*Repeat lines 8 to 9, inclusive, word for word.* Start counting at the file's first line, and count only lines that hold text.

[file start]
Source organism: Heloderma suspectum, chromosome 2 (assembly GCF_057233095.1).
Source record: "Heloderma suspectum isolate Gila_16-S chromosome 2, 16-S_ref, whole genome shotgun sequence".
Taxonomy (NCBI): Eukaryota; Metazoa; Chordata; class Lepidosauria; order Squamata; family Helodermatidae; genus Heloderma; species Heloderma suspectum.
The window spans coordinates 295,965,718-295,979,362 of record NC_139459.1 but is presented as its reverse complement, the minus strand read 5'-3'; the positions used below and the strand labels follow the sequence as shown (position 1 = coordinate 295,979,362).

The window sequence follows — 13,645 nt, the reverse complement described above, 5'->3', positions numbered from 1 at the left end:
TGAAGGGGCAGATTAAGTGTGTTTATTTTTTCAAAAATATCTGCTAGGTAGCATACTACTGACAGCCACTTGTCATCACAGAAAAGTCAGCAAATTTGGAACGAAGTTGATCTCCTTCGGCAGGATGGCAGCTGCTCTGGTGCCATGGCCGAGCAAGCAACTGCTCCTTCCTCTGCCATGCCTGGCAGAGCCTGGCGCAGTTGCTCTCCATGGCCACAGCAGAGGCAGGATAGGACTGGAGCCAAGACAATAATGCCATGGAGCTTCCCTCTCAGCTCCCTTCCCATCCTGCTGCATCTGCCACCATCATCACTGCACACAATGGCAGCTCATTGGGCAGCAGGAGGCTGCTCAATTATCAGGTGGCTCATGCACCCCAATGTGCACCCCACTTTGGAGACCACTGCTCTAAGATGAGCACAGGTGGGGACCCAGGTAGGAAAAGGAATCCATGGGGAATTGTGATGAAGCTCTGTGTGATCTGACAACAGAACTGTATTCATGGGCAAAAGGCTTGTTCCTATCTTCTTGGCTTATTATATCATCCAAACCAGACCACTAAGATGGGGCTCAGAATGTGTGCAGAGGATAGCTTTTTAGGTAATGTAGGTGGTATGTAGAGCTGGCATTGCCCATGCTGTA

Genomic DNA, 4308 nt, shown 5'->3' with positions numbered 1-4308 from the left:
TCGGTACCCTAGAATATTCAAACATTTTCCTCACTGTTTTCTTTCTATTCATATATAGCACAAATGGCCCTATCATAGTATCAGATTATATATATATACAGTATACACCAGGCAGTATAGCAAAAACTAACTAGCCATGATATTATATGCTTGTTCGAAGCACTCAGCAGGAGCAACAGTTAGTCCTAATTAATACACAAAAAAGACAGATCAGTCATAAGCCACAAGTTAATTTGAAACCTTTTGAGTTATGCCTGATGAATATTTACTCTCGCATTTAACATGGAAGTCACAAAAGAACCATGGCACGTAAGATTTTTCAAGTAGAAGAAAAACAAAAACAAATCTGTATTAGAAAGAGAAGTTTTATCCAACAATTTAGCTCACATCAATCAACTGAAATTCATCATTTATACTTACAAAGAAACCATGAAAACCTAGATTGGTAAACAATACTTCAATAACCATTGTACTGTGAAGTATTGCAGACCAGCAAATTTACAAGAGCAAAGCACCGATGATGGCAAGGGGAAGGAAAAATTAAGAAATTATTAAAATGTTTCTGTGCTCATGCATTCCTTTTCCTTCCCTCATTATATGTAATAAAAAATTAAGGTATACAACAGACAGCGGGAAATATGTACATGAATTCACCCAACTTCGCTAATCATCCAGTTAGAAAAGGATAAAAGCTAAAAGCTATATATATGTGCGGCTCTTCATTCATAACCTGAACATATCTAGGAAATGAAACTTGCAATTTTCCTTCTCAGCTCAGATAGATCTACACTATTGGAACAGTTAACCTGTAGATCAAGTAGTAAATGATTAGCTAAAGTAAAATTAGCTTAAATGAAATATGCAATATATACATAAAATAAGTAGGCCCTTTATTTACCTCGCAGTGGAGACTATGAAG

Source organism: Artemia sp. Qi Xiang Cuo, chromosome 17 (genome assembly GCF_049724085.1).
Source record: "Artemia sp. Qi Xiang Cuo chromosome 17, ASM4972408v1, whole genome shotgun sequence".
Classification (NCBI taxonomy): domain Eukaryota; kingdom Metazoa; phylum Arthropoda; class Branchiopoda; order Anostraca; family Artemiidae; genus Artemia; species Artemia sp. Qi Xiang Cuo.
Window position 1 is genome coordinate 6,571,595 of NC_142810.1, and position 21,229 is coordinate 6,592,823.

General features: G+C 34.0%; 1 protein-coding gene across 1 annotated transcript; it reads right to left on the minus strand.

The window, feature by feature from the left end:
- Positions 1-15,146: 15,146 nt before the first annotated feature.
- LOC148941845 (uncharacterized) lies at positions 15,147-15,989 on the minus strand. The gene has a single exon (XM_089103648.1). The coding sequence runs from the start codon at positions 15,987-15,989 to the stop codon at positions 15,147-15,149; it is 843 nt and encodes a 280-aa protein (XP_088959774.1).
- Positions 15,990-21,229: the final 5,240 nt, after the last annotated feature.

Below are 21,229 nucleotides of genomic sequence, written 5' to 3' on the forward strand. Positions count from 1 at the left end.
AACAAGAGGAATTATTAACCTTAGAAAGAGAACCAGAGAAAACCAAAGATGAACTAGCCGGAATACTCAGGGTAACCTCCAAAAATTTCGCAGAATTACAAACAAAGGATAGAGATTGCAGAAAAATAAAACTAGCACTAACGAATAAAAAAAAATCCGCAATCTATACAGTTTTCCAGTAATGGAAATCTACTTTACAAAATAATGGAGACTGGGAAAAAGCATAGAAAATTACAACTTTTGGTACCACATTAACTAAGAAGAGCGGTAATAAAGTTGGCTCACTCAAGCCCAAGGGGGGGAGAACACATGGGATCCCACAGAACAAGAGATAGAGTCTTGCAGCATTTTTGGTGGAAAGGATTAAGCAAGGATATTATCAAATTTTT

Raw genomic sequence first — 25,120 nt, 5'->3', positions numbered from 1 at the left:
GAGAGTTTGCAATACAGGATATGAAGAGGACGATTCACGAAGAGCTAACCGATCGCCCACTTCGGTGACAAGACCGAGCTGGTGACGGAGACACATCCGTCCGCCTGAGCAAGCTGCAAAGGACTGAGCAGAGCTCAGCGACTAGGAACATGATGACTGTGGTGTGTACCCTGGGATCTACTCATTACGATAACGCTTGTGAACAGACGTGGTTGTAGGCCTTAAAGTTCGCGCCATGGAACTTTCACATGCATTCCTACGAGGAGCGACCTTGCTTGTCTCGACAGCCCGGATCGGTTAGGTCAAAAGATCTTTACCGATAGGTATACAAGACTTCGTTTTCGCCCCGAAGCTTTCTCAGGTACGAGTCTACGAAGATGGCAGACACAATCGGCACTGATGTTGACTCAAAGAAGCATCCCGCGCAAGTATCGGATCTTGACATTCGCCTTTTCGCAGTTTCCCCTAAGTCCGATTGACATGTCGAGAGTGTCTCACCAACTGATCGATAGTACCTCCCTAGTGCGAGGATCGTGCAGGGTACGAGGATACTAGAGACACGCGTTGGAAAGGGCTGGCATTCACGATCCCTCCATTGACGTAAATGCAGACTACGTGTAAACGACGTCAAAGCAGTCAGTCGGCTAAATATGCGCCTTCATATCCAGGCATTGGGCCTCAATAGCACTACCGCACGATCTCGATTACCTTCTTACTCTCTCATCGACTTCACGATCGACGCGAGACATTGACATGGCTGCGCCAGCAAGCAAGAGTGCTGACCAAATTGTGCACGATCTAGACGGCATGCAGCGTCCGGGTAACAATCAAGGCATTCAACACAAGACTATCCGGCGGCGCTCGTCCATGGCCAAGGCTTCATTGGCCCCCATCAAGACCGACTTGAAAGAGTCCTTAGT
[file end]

TCGGTACCCTAGAATATTCAAACATTTTCCTCACTGTTTTCTTTCTATTCATATATAGCACAAATGGCCCTATCATAGTATCAGATTATATATATATACAGTATACACCAGGCAGTATAGCAAAAACTAACTAGCCATGATATTATATGCTTGTTCGAAGCACTCAGCAGGAGCAACAGTTAGTCCTAATTAATACACAAAAAAGACAGATCAGTCATAAGCCACAAGTTAATTTGAAACCTTTTGAGTTATGCCTGATGAATATTTACTCTCGCATTTAACATGGAAGTCACAAAAGAACCATGGCACGTAAGATTTTTCAAGTAGAAGAAAAACAAAAACAAATCTGTATTAGAAAGAGAAGTTTTATCCAACAATTTAGCTCACATCAATCAACTGAAATTCATCATTTATACTTACAAAGAAACCATGAAAACCTAGATTGGTAAACAATACTTCAATAACCATTGTACTGTGAAGTATTGCAGACCAGCAAATTTACAAGAGCAAAGCACCGATGATGGCAAGGGGAAGGAAAAATTAAGAAATTATTAAAATGTTTCTGTGCTCATGCATTCCTTTTCCTTCCCTCATTATATGTAATAAAAAATTAAGGTATACAACAGACAGCGGGAAATATGTACATGAATTCACCCAACTTCGCTAATCATCCAGTTAGAAAAGGATAAAAGCTAAAAGCTATATATATGTGCGGCTCTTCATTCATAACCTGAACATATCTAGGAAATGAAACTTGCAATTTTCCTTCTCAGCTCAGATAGATCTACACTATTGGAACAGTTAACCTGTAGATCAAGTAGTAAATGATTAGCTAAAGTAAAATTAGCTTAAATGAAATATGCAATATATACATAAAATAAGTAGGCCCTTTATTTACCTCGCAGTGGAGACTATGAAG

Source organism: Artemia sp. Qi Xiang Cuo, chromosome 17 (genome assembly GCF_049724085.1).